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Rock Climber Rescued

Rock clmbr-01By Neil Farrell

For the second time in two weeks someone was caught trying to climb Morro Rock, and as before, no one was injured.
The latest climber was spotted about 2:45 p.m. Sunday, March 1. A sole climber was a couple of hundred feet up on the western side of the rock. He’d started his climb near giant boulders stacked up where a colony of feral cats once called home.
Two firefighters and a State Park ranger walked up to retrieve the trespasser, who was identified as Brandon Ream, 24 of Porterville by someone in his group of several friends. That person said Ream was out to experience new thrills. The friends stayed off the Rock and Ream was brought down without incident.
A witness said he’d fallen about 10 feet but Ream, who was covered with dirt about his face and neck but otherwise none the worse for his adventure, said he hadn’t fallen.
Where he climbed up is an area covered with poison oak, so he may have some tribulations to come, plus a hefty fine of about $1,800 to pay.
Back on Thursday, Feb. 19, three 15-year-old boys tried climbing the Rock on the eastern side overlooking the dirt parking lot. They didn’t get very high before being stranded. Again firefighters climbed up through a small forest of poison oak to get the boys down. No one was injured and the trio was cited as well.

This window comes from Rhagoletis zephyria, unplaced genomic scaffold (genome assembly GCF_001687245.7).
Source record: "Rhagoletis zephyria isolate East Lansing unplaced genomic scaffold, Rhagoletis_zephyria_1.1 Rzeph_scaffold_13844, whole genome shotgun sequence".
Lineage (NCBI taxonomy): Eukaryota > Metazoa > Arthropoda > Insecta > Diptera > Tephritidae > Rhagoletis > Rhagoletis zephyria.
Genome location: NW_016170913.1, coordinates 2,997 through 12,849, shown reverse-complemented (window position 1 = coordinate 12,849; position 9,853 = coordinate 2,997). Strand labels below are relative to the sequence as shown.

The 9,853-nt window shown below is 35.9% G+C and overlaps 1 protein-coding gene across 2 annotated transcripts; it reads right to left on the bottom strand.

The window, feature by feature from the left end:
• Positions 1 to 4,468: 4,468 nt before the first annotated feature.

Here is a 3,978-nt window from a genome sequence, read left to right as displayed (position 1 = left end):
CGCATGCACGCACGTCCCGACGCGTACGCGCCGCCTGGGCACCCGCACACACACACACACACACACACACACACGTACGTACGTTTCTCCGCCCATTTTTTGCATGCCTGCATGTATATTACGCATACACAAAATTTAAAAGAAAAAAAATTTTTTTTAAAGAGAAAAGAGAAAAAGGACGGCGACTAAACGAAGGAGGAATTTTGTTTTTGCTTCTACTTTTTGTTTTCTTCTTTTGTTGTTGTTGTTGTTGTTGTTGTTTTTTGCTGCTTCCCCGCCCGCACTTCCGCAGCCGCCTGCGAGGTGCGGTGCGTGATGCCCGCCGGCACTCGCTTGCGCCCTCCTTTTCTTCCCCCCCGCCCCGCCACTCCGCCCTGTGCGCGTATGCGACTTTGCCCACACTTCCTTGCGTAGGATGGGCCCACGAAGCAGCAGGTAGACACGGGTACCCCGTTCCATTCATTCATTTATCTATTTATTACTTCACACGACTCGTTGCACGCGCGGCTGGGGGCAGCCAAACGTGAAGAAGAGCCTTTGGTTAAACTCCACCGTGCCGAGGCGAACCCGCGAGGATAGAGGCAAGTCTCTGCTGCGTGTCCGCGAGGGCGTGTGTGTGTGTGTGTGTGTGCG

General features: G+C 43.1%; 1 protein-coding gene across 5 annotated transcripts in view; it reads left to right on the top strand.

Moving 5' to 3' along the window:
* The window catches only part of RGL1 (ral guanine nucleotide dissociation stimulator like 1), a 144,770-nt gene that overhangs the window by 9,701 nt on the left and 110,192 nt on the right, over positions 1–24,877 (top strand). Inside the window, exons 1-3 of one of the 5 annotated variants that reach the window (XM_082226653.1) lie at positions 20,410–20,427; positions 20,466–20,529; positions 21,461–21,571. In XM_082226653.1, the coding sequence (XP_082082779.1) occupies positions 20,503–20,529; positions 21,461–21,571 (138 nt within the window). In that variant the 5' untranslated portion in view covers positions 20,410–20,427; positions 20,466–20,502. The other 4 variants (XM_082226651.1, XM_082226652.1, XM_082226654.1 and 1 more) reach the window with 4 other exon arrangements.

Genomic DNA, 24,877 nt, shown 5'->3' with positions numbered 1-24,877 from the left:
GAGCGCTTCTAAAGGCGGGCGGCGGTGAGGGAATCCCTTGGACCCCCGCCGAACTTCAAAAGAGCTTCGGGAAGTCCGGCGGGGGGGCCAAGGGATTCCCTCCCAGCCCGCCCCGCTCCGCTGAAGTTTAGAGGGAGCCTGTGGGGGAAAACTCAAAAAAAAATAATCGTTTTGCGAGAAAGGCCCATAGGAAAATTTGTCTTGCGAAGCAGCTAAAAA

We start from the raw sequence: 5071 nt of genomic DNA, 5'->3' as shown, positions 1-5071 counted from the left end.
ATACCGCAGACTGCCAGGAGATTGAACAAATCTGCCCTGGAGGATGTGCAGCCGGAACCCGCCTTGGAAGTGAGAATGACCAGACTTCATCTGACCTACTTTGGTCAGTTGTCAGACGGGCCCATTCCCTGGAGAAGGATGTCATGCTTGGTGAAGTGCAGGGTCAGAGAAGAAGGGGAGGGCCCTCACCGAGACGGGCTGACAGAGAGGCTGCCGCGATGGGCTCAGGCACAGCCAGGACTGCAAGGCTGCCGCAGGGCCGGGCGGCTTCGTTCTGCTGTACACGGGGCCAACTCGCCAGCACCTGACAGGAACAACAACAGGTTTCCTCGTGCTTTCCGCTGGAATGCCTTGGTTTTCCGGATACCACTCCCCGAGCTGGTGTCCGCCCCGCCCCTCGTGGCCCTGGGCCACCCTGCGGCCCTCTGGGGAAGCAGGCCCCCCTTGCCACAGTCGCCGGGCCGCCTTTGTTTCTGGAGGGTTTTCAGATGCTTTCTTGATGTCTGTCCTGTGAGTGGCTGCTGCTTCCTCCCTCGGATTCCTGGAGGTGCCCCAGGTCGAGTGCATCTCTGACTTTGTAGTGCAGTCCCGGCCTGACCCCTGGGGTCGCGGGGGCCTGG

Rock clmbr-02Though untold generations of local residents enjoyed climbing Morro Rock through the centuries, it was placed off limits by the State Legislature in the early 1970s and remains closed to climbers with the exception of firefighters conducting training exercises and the Salinans, which have permission to climb the 576-foot monolith at the winter and summer solstices to conduct religious ceremonies.
That privilege is currently being challenged by the Chumash in court. Every year on average a half dozen or so people are caught climbing the Rock, according to the harbor department. It’s unknown how many do it undetected but estimates are that about half are actually caught.
For a safe look at what climbing Morro Rock is like, see the “California’s Gold” TV series website. Host Huell Howser and a cameraman climbed the Rock in 1991 along with a state park ranger. Photos by Neil Farrell

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